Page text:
1. Delkin Snug-It Camera Skins
$15, direct, for compact; $40 for DSLR • www.delkin.com
From bags and pouches, cases to rain covers, there’s certainly no shortage of ways to protect and cover your camera. Few though, protect your camera while you’re shooting. Delkin’s Snug-It Camera Skins are specially designed for major compact and DSLR models, you don’t have to remove them to access the controls or even the battery and card compartments.
2. Domke Color-Coded Protective Wraps
$17-$19, street • www.tiffen.com
Remember Mom’s advice: “You can never be too careful.” Especially if you toss your gear into a catch-all bag, you’d be wise to take a little precaution. Domke’s color-coded protective wraps are made of padded nylon and wrap around items of any shape, including lenses, tools, and cameras. Touch-fastener tabs on all four corners, ensure that you don’t have to worry about them staying closed. Plus, the different colors will help keep you organized.
3. EZDigiMagic DM220-D08 DVD Burner
$350, street • www.ezpnp-usa.com
Sometimes you have to cut out the middleman, which is why this direct memory-card-to-DVD burner is genius. Plug your camera (or any storage device) into the USB port or insert your memory card, and burn your images directly to a CD or DVD — no computer needed. Or reverse direction and transfer your photos from disks onto storage devices or cards. Need to back up images while traveling? Not a problem. It weighs less than 2 pounds and runs on four AA rechargeable batteries.
4. FoxFury Command Series
20-LED Headlamp $75, direct • www.foxfury.com
It’s not the most fashionable of photo accessories, but you’ll be glad you have it if you do a lot of low-light setups. This FoxFury Headlamp has 20 LED lights with three intensity modes, a 90-degree tilt, and beams that reach up to 120 feet. Perfect for adventuring way off the beaten path, it runs on 4 AA batteries for 32 hours and is water and impact-proof.
5. Keyboard Shortcut Skins
$30, direct, for laptop; $40 for desktop • www.photojojo.com/store
Can’t keep all those Adobe Photoshop keyboard commands straight? Save yourself the headache and slap on a Photojojo keyboard shortcut skin. Available for Photoshop, Apple Aperture, Final Cut Pro/Express, and other imaging software, the skins are color-coded by function and easy to remove and reapply. They have all the normal keyboard functions printed on each key, in case you need to switch back and forth between you photo edition and other programs. If you work with a PC (or you live outside the U.S.), though, you’re out of luck — these fit only Apple’s domestic keyboards.
6. Op/Tech Stabilizer Strap
$18, street • www.optechusa.com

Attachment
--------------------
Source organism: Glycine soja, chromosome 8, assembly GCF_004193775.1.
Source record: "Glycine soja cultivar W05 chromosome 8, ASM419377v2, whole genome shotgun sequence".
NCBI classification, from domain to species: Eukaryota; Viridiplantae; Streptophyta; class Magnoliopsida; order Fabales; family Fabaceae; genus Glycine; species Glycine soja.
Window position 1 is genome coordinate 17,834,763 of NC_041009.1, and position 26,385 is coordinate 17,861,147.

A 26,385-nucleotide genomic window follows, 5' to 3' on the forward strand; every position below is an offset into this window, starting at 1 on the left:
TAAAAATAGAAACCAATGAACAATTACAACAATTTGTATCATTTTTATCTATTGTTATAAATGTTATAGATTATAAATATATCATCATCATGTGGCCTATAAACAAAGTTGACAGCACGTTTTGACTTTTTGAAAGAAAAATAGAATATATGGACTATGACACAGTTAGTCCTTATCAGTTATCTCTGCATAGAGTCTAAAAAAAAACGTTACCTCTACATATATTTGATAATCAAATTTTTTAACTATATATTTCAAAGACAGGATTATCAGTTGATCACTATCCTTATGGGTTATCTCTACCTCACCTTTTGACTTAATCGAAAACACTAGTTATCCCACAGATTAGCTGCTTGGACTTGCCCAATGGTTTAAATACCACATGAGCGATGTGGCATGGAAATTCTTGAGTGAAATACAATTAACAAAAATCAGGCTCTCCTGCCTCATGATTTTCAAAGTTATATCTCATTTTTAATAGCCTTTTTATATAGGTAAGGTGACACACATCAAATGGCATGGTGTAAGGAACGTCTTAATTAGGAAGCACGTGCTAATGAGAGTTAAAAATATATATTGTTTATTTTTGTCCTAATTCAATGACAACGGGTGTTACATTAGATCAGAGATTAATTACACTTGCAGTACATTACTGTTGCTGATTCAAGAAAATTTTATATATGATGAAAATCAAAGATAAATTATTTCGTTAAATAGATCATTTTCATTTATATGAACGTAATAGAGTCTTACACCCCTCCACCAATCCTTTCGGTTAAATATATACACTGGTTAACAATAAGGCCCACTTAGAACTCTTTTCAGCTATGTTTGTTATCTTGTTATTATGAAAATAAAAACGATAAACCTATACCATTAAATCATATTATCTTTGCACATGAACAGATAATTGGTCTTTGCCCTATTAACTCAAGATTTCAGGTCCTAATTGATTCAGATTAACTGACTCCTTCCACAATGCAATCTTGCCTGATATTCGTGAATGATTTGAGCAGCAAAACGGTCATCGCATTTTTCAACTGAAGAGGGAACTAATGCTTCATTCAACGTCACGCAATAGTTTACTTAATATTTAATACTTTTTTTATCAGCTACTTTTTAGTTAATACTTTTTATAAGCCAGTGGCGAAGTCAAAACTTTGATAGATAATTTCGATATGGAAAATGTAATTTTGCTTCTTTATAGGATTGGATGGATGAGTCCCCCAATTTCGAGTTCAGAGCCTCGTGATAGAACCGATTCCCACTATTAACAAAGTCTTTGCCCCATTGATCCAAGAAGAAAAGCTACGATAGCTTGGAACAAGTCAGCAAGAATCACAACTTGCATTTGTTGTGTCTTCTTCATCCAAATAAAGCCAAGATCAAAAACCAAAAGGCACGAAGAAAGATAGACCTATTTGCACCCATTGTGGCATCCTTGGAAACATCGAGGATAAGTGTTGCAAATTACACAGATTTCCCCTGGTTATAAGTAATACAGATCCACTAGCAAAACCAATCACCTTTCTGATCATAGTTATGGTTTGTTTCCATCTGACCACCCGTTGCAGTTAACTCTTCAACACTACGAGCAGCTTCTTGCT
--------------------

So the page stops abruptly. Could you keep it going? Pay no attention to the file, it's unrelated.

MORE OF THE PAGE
Sometimes even the quickest-draw camera bag isn’t quick enough, but letting your precious DSLR dangle perilously from your neck isn’t exactly an option either. So if you want your camera handy while biking, skiing, hiking, or just walking through a city, strap it into Op/Tech’s Stabilizer Strap. It adjusts to fit around waists from 19 to 55 inches, and can connect to your camera strap for extra stability. You might not look that cool, but you’ll be able to grab your camera quickly, so you won’t miss any shots — and isn’t that the point?
7. ProMaster SystemPro
Universal Infrared Remote $20, street • www.promaster.com
If you do low-light or macro photography, a remote trigger can be the difference between a shaky mess and a crisp beautiful image. But what if you have several different cameras, or replace your camera with one from a different manufacturer? Rather than starting a trigger collection, drop a Hamilton on ProMaster’s universal camera remote. It works with more than 100 models, as well as some of the major infrared remotes, giving you control over both zoom and shutter release.
$9, direct • www.standpouch.com
We’re always impressed when an accessory does double duty. Getting more for the money, or even just more features in one item, is often what makes gadgets worth obsessing over. Take this small, simple, but totally smart compact-camera case. Going beyond just protecting your point-and-shoot, it has a tripod connector built into the exterior that adjusts to various angles — all for less than 10 bucks.
9. Trek-Tech TrekPod Go!
$180, street • www.trek-tech.com
The TrekPod Go! is the Swiss Army knife of tripods. Start out on a hike by using it as a walking stick, flip the palm rest and throw one of the magnetic adapters (two strengths included) onto the hidden ballhead . . . and you have a monopod. Need more stability? Take the strap off of the bottom and extend the tripod legs. Although the TrekPod weighs just 28 ounces, it can hold up to 9 pounds of gear, and the height can be extended to 57.5 inches from 39. Still, when packed in the included carrying case, it fits into carry-on luggage.
10. XShot 2.0
$25, street • www.xshotpix.com
Travel photos of landscapes and monuments can quickly grow boring, and no one will believe that you were there unless you’re in some of the pictures. So instead of awkwardly trying to hold your camera out to get yourself in the shot, pop it on the XShot 2.0. It attaches to a point-and-shoot camera or camcorder, extends to 37 inches, and folds down to fit in your pocket. Just set the self-timer and get images with both people and landmarks without entrusting your camera to a stranger. The downside: It’s not designed to hold DSLRs.